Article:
Oddly, Random House
deciding to triple the price of its e-books for libraries is being considered a compromise. While others, like Penguin
, are pulling their electronic tomes from the virtual shelves of our lending institutions, Random House is at least willing to still play ball -- even if it's making its wares prohibitively expensive. Now titles from the company start at $25, with many popular books going for more than $100, though, releases are available on day one and wont have an expiration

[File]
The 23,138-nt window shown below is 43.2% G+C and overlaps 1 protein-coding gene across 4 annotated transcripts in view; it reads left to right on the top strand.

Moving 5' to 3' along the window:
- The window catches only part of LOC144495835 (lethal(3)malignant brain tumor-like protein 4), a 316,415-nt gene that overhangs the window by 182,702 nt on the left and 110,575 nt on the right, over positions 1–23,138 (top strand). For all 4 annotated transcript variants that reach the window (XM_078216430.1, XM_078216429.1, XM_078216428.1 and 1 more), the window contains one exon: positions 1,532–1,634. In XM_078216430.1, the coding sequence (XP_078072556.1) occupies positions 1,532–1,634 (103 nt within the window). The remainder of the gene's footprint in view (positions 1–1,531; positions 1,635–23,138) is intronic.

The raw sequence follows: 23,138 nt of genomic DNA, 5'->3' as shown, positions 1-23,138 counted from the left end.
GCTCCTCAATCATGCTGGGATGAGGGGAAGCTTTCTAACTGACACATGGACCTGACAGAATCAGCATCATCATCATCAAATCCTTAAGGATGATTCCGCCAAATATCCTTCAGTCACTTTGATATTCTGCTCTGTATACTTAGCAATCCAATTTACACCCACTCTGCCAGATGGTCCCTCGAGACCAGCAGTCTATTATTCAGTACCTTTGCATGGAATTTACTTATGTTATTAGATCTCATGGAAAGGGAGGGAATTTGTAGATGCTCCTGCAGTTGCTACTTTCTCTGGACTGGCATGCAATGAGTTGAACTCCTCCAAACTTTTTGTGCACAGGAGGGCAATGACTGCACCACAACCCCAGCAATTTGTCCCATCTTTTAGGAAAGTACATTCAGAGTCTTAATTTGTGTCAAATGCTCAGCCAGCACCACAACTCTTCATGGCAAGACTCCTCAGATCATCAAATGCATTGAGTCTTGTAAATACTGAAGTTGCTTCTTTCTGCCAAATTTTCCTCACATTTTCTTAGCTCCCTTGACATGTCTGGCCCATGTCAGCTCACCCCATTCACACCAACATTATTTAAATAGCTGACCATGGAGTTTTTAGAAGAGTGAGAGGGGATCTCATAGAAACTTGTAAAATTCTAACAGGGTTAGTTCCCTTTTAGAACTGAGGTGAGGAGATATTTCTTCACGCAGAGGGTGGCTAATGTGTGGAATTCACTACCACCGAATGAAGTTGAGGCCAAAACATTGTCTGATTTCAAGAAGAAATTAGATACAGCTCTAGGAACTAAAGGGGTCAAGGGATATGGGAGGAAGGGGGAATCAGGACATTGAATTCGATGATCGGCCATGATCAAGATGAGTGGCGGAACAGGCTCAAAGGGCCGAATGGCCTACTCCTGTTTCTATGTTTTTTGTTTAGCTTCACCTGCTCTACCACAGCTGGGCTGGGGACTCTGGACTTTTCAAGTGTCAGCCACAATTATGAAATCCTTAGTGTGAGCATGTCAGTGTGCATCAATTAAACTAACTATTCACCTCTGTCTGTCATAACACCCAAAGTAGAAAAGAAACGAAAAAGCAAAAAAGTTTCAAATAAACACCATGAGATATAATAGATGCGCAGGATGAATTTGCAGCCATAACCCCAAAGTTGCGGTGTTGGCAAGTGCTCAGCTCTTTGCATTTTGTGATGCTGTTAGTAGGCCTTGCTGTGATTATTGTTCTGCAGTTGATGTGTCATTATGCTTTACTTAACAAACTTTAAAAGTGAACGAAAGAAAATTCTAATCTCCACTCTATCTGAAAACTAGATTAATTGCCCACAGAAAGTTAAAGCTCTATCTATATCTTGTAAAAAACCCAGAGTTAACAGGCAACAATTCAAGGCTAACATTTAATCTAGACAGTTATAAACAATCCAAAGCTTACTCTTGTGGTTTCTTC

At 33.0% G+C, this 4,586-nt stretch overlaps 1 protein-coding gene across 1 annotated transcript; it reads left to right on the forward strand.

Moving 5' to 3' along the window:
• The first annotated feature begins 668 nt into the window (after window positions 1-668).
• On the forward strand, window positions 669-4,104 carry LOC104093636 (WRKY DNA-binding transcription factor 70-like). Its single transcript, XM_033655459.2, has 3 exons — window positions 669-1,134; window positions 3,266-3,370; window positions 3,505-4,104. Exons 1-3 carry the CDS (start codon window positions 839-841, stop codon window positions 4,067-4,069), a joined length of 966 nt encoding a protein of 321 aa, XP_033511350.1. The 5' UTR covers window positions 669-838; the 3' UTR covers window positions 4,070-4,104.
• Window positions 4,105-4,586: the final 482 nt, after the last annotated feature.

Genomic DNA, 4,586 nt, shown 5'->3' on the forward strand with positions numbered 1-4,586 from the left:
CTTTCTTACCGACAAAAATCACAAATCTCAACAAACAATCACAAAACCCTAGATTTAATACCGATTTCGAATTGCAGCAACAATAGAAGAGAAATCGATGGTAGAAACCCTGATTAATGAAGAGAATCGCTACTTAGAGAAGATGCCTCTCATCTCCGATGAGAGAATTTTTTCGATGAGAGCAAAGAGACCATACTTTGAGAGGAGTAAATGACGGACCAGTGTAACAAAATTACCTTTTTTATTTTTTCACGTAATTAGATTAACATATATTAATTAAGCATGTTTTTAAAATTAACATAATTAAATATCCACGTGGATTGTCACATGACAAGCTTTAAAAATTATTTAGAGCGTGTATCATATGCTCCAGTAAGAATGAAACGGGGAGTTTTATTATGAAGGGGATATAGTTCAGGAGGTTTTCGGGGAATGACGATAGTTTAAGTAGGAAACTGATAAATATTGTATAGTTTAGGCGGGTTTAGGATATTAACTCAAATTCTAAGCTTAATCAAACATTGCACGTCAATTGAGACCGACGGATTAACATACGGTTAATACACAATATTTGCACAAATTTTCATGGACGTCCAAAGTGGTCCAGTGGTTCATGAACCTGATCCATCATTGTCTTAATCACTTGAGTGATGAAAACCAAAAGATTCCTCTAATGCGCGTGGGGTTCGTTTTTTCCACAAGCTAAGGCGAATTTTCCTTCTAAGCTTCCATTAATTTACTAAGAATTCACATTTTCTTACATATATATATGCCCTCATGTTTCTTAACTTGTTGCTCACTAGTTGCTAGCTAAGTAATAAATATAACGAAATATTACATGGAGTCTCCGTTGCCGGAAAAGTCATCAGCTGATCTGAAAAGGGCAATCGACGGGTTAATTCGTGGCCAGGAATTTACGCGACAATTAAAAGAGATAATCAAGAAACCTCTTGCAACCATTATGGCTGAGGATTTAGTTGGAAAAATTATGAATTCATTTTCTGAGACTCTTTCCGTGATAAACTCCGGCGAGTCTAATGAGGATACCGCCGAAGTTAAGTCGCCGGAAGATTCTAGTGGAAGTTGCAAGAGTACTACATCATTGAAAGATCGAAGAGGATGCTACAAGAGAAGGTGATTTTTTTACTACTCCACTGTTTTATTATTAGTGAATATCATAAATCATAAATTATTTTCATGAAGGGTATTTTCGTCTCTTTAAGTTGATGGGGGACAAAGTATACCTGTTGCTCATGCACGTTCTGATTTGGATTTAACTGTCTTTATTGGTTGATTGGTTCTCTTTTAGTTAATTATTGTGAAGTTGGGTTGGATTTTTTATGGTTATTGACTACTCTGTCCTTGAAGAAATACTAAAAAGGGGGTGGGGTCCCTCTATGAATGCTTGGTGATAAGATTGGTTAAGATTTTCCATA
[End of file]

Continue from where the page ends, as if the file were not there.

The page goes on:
date. Obviously, the fact that e-books can be pirated and never need to be replaced as their pages tear or bindings wear down is of concern to publishers that are losing out on a continuous stream of revenue. However, many of our libraries are underfunded and will likely balk at the new sky high prices. But, we suppose, a higher one-time cost is easier to swallow than an annual licensing fee.